To look up your local ballot judges, who appointed them (Pro-Life or Pro-Abortion governors) or if they are politically affiliated with the pro-abortion planks of the Democrat Party or the pro-life planks of the Republican Party, visit the online version of the “Blue Book” at:  http://www.sos.mo.gov/BlueBook/2009-2010/default.asp or go directly to Chapter 5 – Judicial Branch at:  http://www.sos.mo.gov/BlueBook/2009-2010/5_Jud.pdf#p225

It is very important that citizens understand the state’s court system and investigate the judges who are either running for judgeships or (for those who were appointed to the bench as described earlier) are facing retention votes.

These men & women will be on your local ballot in the General Election, November 2, 2010.

Some of the better sources of information are to contact a variety of law enforcement officials, prosecutors, and trustworthy attorneys to ask about a sitting judge’s “law & order” attitudes.

It is important to note that many of these folks may not be willing to openly criticize a sitting judge but may be very willing to dialogue with you about a judge’s character and/or other qualifications.

(See questions below.)

Missouri’s 45 Circuit Court Districts

Missouri’s State Court System Is Broken Down Into:

1 State Supreme Court                                                 7 Supreme Court Judges

1 Court of Appeals in 3 Districts:

Eastern District,                                                       14 Appellate Judges

Southern District,                                           7 Appellate Judges

Western District,                                                      11 Appellate Judges

45 Circuit Court Districts with various Divisions                     136 Circuit Judges

114 County Courts serving their given Circuits                        186 Associate Judges

Note: All Drug, Family, Juvenile, or other Probate Commissioners are employed by and accountable to those Judges listed above.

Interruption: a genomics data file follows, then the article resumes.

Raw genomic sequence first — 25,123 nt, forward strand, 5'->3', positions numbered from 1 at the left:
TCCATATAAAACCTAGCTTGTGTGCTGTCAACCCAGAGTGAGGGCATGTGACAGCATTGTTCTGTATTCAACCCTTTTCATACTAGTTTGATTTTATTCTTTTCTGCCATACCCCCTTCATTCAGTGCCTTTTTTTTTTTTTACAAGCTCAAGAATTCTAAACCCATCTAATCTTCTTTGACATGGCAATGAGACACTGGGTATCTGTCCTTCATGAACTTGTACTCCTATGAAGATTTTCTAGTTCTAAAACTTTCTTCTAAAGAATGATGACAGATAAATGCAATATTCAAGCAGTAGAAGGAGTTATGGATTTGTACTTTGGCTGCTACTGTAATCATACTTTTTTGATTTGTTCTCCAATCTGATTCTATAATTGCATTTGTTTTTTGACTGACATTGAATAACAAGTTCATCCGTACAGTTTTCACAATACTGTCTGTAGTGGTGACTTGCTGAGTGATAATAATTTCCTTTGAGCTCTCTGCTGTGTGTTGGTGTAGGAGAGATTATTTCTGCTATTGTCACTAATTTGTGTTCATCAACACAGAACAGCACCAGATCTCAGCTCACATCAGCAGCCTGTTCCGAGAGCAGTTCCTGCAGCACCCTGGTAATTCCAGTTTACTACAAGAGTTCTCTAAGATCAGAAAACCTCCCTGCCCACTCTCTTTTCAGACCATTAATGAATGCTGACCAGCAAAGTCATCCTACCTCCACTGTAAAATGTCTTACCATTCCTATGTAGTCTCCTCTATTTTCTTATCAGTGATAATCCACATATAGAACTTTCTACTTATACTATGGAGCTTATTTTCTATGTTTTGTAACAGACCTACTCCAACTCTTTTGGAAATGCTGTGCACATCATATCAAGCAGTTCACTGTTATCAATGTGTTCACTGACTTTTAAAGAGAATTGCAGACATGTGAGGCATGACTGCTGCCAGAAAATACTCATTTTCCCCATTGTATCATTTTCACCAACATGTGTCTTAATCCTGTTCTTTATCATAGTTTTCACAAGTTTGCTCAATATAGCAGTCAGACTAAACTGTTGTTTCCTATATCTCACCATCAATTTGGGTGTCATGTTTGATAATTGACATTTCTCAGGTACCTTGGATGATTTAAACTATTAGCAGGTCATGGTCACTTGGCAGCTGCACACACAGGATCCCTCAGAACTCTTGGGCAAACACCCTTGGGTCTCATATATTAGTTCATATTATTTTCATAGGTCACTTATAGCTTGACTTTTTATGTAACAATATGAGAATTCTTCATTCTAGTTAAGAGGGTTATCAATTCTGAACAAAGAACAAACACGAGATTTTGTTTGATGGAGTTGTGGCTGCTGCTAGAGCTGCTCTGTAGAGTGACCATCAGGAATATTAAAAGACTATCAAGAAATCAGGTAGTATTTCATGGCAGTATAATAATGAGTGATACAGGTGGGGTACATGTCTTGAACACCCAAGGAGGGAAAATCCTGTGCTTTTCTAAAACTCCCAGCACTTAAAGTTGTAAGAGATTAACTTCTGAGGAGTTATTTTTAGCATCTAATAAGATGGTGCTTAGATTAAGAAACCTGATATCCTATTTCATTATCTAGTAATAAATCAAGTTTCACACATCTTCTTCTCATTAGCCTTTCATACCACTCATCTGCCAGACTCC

In the Missouri Legislature it would take a minimum of 82 members of the House agreeing with 18 or more Senators, who together could successfully navigate the parliamentary procedures of the Missouri General Assembly to advance liberal social policies, such as homosexual marriage, in our state.  (A majority of both bodies.)

In the state court system only one out of 322 judges is needed to do the same thing.  An activist court decision would have to go through at least one, or more, Appellate Judges whose decision either way would then go to the State Supreme Court.  The pivotal question hinges on who sits on these courts?  What would 4 out of 7 members of the high court do?  Since its establishment in 1820, Missouri’s Supreme Court had been both politically and socially conservative – until 2004!  For over 180 years our state had maintained a judicially restrained court – up until just a few years ago!

With the appointment of Judge Richard B. Teitelman to the Supreme Court by Governor Bob Holden (his second appointee) the court swung to a liberal domination for the first time in Missouri’s history.  Twelve years of liberal antics from the Carnahan & Holden administrations has changed Missouri for generations to come!

The responsibility of voting for Missouri judges is more compelling than ever!


As far as your Circuit Judges are concerned:

You will have to research them for your own area.

There are 45 Circuit Districts with hundreds of judges.
MFN recommends you call local law enforcement – sheriff deputies, prosecutor(s), and any trustworthy attorneys (lawyers from your area churches who have a reputation of maintaining a consistent Biblical worldview).

Ask these people who interact with the circuit judges about their experiences and knowledge.